Theatre review: Calendar Girls
The Yorkshire accents weren't bad, the comedy was enough to make you laugh out loud and there was just enough naked skin to keep the men in the audience happy. Yes, Calendar Girls at The Civic theatre was a good way to spend a night in Auckland this weekend.
I had difficult telling people I was going to Calendar Girls on a Friday night in Auckland as I had to keep mentioning that it was the play, aimed more at middle-aged women, rather than the Karangahape Rd club - probably aimed more at middle-aged men.
The Civic Theatre was packed to the gunwales with mostly, lets admit it, middle-aged women and their partners.
But I, far from a middle-aged women, found myself often laughing out loud, or at least giggling at the individual characters, and was left feeling relaxed and familiar with the characters by the end of it all.
I almost wanted to jump on to the stage and hug character Annie Clarke - played sensitively by Theresa Healey - but, thankfully, I refrained.
The play, brought over to New Zealand after rave reviews in the UK, tells the story of a branch of the Women's Institute and it's members' bare-all calendar aimed at raising money for the Leukaemia Research Fund.
Most people will remember the story from the film and this adaptation fits well with the theatre.
It was turned into a play in 2008 by Tim Firth who also wrote the film's screenplay. It has had successful showings with theatre-goers in Greece, Norway, Denmark, Finland, Russia, Poland and Germany.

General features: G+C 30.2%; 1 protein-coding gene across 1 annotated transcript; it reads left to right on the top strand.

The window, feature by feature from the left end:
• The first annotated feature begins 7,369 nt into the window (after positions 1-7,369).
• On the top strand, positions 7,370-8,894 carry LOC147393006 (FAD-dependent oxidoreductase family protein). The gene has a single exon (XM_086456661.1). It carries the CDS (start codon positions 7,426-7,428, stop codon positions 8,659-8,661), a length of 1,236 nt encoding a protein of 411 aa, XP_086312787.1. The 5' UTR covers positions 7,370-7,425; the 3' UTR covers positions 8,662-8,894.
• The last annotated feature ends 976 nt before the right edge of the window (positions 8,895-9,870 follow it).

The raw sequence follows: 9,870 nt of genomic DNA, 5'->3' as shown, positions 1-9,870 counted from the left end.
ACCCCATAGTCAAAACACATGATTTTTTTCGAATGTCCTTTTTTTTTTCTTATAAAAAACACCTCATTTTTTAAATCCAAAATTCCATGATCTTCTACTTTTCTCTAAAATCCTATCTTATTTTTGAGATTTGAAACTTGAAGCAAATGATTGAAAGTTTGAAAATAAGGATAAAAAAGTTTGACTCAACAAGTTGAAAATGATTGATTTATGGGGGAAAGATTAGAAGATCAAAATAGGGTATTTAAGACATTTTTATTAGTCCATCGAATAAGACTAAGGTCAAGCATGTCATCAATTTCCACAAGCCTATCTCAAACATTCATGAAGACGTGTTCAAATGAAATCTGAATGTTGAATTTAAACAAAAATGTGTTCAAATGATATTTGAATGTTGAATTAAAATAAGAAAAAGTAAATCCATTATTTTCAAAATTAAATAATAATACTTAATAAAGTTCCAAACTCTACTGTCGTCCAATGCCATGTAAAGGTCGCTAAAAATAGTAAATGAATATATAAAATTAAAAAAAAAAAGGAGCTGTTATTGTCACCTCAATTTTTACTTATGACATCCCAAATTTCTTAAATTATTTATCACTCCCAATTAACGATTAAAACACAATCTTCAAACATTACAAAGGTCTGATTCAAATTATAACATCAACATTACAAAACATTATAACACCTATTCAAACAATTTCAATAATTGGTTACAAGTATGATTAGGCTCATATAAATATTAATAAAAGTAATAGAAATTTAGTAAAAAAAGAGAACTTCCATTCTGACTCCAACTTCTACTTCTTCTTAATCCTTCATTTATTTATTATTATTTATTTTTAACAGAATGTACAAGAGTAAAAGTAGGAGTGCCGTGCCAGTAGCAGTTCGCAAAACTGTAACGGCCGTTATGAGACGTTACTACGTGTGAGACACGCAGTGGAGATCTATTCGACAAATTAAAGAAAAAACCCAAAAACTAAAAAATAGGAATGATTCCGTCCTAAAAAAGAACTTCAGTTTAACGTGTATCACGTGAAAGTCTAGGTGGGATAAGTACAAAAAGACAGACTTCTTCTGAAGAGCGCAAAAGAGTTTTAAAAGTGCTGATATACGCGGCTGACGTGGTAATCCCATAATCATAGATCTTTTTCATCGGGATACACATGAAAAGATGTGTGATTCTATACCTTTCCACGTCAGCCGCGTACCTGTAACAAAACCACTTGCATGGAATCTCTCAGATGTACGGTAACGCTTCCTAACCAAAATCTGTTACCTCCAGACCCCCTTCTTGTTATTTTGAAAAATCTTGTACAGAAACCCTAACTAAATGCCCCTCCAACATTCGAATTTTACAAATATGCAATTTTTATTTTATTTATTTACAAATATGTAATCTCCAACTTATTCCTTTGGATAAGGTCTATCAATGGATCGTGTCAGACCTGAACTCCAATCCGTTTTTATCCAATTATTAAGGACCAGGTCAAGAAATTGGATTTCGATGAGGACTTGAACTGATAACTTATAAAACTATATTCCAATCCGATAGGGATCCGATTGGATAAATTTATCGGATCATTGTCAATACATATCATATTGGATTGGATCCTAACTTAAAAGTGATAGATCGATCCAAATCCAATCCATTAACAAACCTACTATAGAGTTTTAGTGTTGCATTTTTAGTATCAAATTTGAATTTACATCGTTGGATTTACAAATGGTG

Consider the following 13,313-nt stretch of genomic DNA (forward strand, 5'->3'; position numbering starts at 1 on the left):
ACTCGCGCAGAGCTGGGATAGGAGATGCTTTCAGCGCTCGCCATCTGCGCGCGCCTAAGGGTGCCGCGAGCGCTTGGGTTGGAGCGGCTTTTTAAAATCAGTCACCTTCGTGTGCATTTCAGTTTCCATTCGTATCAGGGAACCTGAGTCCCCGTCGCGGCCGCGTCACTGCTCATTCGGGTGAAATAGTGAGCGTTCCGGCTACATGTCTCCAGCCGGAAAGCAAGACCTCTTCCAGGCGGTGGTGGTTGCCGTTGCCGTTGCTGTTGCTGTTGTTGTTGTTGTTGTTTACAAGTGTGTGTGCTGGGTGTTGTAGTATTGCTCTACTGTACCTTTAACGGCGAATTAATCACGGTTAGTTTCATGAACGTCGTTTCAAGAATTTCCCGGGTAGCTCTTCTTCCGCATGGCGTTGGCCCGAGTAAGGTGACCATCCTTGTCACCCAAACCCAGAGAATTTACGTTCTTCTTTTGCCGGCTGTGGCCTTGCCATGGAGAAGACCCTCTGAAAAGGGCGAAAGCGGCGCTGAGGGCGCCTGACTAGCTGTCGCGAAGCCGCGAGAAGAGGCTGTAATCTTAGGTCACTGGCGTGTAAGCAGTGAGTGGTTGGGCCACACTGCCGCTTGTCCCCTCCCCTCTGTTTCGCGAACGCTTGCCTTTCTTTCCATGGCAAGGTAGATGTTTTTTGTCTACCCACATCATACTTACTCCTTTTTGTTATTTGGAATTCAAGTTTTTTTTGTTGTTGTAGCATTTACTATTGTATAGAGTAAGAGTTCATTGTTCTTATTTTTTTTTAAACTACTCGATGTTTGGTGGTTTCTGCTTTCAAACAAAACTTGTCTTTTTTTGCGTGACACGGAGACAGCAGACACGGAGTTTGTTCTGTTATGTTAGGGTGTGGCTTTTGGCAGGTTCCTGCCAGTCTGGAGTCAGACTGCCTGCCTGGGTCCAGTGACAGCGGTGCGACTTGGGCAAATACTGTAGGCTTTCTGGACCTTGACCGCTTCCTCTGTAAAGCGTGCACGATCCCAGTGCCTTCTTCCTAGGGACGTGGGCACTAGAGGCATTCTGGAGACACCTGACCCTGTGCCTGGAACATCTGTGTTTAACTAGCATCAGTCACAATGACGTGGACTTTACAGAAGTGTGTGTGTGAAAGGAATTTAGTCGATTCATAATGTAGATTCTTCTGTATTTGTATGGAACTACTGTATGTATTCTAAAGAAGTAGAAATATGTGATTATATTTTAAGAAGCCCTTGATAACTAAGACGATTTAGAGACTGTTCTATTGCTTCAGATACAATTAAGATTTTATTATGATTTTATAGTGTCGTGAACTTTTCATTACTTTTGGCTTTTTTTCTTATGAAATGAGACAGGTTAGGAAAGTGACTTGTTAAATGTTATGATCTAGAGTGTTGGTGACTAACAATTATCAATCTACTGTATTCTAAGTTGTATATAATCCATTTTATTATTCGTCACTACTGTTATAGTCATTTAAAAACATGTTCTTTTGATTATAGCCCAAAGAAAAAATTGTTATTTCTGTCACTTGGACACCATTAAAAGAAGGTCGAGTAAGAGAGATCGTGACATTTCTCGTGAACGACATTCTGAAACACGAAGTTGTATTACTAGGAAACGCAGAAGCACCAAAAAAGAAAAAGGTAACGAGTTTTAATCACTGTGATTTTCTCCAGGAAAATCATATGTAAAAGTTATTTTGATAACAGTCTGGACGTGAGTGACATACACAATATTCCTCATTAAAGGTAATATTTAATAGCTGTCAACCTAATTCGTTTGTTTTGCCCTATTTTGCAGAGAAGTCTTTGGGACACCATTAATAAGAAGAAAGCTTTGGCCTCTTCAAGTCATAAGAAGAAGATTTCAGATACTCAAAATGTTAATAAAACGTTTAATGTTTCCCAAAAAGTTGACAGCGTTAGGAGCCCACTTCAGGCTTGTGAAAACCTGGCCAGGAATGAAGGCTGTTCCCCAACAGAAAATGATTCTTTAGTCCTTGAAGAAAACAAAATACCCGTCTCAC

The lead actors in this New Zealand version were Theresa Healey, Alison Quigan, Kate-Louise Elliott, Jennifer Ludlam, Hera Dunleavy, Catherine Downes, Adam Gardiner, Andrew Grainger and Harry McNaughton. And yes, I have to admit that the Shortland Street actors were the ones I was most familiar with.
The casting, by director Colin McColl was, I thought, perfect.
Particularly Cora played by Kate-Louise Elliott whose bum-waggling antics had the crowd roaring for most of the night.
And Rima Te Wiata who played Lady Cravenshire, the guest speaker on broccoli at the institute and the beautician/ slapper was outrageously funny.
The story starts and ends with the characters pulling silly meditation poses and in between its scenes are mostly set in the modestly decorated room of the Women's Institute - save for a couple of times when they are in the sunflower patch much loved by Clarke's husband.
Nudity is kept to a minimum with strategically placed cupcakes, pianos, flowers, knitting etc, making it a great play to go to with a group of friends, your mother or even the whole family.
If you are looking for a heart-warming, funny and, at times, tear-jerking play, Calendar Girls ticks all of those boxes.
Calendar Girls is presented by the Auckland Theatre Company is on at The Civic Theatre until August 20 before heading to Hamilton's Founders Theatre on August 26 and 27, and Baycourt Theatre in Tauranga from 1-3 September.
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